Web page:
“That building was owned by my grandparents,” guide Ghergana Toleva said as we walked down the main pedestrian street in Plovdiv, Bulgaria’s second largest city.
Authorities seized the property during the communist years and her family has been tied up in court trying to recover it, said Toleva, who had accompanied us on a tour from the Bulgarian capital of Sofia. That is one of the few remainders of the city’s bleak past. The communist era ended in 1989, Bulgaria joined the European Union this year and this pleasant city of 320,000 on the banks of the Maritsa River about 80 miles southeast of Sofia is looking toward the future.
McDonald’s and Versace, fur shops and Salamander shoes, as well as outdoor souvenir stands selling Byzantine paintings and icons, all beckon buyers in the lively commercial hub. The city’s real charm lies a few blocks away in the Old Town. Lovely old houses owned by Plov- div’s upper-crust merchants in the 18th and 19th centuries line cobblestone streets. Some house museums, galleries and restaurants. The richly decorated large frame homes are examples of Revival Period architecture, also known as Bulgarian baroque, with bay windows, balconies and verandas with wooden pillars. Inside, baroque paintings adorn the walls and traditional wood carvings embellish the ceilings and doors.
The pretty neighborhood, once home to a large population of Armenians, is especially popular in summer when tourists come to admire the houses and enjoy the outdoor cafes. Armenians still live in the city, along with Bulgarians, Jews, Turks and Greeks. “The people in Plovdiv are very tolerant, calm and friendly because of these different ethnic societies who live peacefully together,” said Toleva.
Near the Old Town are the remains of Plovdiv’s Roman theater, dating to the second century. The Rhodope Mountains form a backdrop for the ancient site on a hill with lovely views of the city below. The theater’s 7,000 seats are often filled in the summer when concerts are held there — including a Verdi festival in May and June. Long before the Romans, Plov- div was settled by Thracian tribes, then the Greeks. The Roman era ended in the sixth century when Slavs invaded, followed by the Bulgars, who formed a military elite lording over the Slav majority. A well-organized state evolved and eventually a Slavic, Christian nation was formed.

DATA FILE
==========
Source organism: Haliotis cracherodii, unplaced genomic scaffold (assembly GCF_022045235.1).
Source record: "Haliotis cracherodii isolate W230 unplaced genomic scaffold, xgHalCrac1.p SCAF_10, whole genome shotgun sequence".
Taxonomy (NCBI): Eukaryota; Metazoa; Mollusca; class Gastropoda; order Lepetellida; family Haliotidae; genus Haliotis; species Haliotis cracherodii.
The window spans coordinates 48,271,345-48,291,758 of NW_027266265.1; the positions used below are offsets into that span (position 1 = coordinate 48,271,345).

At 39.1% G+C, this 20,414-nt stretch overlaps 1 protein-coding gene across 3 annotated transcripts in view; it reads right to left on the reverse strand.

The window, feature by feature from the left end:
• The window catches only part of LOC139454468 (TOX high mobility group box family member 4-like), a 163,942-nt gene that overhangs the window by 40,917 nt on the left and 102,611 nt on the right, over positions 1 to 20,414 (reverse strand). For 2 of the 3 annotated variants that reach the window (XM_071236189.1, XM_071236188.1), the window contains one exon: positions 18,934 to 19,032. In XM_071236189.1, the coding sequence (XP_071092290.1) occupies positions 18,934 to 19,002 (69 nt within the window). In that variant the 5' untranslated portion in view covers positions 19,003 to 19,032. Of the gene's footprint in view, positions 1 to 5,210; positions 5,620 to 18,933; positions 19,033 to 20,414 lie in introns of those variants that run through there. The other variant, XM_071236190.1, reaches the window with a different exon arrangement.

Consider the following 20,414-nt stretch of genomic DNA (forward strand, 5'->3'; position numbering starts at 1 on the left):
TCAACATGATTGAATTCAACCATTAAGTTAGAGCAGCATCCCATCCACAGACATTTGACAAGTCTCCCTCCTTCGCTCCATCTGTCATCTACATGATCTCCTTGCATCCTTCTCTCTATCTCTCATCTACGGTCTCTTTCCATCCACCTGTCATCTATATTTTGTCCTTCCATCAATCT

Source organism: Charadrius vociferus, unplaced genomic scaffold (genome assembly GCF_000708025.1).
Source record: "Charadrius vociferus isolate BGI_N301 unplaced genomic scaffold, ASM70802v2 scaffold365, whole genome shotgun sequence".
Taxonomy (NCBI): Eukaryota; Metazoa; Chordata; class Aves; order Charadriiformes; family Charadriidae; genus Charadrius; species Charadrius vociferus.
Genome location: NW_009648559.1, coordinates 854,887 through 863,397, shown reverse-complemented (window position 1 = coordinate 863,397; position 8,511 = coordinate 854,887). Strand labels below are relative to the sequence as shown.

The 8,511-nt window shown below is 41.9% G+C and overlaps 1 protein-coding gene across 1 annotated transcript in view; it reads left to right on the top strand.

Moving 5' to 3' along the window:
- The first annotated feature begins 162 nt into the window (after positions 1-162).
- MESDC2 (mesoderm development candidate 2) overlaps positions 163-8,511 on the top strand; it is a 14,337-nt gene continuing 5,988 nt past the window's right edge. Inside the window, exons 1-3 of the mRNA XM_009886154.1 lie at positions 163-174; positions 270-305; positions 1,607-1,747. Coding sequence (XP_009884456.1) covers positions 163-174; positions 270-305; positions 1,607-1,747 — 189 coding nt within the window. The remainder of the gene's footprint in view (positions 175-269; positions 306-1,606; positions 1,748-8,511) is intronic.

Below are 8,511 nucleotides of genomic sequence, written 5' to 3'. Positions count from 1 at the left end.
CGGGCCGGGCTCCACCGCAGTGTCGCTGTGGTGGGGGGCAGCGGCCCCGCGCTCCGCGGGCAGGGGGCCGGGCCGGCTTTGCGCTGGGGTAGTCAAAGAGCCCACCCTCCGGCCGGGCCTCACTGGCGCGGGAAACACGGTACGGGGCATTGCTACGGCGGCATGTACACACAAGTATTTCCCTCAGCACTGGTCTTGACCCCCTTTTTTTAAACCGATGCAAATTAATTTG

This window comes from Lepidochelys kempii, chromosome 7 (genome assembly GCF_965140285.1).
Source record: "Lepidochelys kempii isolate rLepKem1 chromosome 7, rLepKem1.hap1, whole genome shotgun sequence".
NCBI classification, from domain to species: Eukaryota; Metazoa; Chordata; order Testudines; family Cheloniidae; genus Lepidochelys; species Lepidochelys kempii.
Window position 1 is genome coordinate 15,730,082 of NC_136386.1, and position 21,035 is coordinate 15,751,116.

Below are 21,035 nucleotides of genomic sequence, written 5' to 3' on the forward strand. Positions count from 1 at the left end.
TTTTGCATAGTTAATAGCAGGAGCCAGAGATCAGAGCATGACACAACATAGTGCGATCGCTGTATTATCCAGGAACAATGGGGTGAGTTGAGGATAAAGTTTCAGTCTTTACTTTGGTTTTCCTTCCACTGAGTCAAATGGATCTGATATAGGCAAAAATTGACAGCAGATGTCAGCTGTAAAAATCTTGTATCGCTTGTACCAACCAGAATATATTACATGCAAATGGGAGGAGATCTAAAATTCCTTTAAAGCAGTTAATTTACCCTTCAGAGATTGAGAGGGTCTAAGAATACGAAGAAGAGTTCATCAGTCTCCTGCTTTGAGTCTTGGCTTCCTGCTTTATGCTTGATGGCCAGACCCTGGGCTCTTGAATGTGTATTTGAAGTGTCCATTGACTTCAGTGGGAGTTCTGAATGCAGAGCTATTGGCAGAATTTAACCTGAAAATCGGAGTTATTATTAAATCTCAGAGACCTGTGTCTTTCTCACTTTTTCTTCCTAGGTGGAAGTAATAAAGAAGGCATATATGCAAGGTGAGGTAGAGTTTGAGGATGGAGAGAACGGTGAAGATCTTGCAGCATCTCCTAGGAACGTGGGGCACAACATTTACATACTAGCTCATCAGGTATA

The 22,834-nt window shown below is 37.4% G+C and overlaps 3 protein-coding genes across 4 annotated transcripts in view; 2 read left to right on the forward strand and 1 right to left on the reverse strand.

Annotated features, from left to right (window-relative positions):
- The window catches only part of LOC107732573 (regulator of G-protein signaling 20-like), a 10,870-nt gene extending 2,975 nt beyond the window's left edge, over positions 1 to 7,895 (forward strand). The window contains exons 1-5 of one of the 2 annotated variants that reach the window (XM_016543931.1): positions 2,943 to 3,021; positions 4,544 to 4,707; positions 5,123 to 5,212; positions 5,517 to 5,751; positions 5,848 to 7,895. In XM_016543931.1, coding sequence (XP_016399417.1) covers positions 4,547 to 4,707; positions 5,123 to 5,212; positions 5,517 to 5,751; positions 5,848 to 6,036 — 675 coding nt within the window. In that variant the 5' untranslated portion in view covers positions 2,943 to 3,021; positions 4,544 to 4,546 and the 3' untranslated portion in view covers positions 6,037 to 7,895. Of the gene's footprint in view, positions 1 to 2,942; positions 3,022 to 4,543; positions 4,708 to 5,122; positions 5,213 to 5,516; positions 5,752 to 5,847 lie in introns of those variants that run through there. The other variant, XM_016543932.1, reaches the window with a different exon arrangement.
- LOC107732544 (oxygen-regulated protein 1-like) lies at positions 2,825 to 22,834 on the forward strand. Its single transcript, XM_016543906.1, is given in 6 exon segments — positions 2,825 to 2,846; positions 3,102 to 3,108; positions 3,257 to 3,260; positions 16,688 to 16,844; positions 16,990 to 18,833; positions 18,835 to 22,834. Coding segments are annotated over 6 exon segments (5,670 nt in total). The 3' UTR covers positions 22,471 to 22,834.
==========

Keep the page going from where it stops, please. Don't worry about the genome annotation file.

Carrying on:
Plovdiv changed hands between Bulgarians and Byzantines many times until it was absorbed by the Ottoman empire in the late 14th century.
Many of the town’s numerous churches were burned during the 500 years of Ottoman occupation. One that remains is a jewel, the Saints Constantine and Helena Church, built in 1832 on the site of a fourth-century church. The lavish golden décor features icons, wooden columns, chandeliers and baroque carvings. A fresco on the church’s wooden porch depicts Constantine’s dream. The emperor, regally attired, lies asleep while Christ, holding a cross, emerges in radiant light above his head.
The Jumaya Mosque is the main remnant of the Ottoman era. Sultan Murat II had the town cathedral torn down and, starting in 1421, had the mosque built in its place. It is one of the oldest Muslim houses of worship in the Balkans and one of the largest in Bulgaria.
Toleva, who moved from Plovdiv to Sofia for a job, confesses that she prefers her hometown.
“Different cultures, monuments and buildings are interwoven in Plovdiv to create a unique atmosphere,” she says. “At least twice a month I visit the city and the moment I enter town I feel at home.”
by Leah Larkin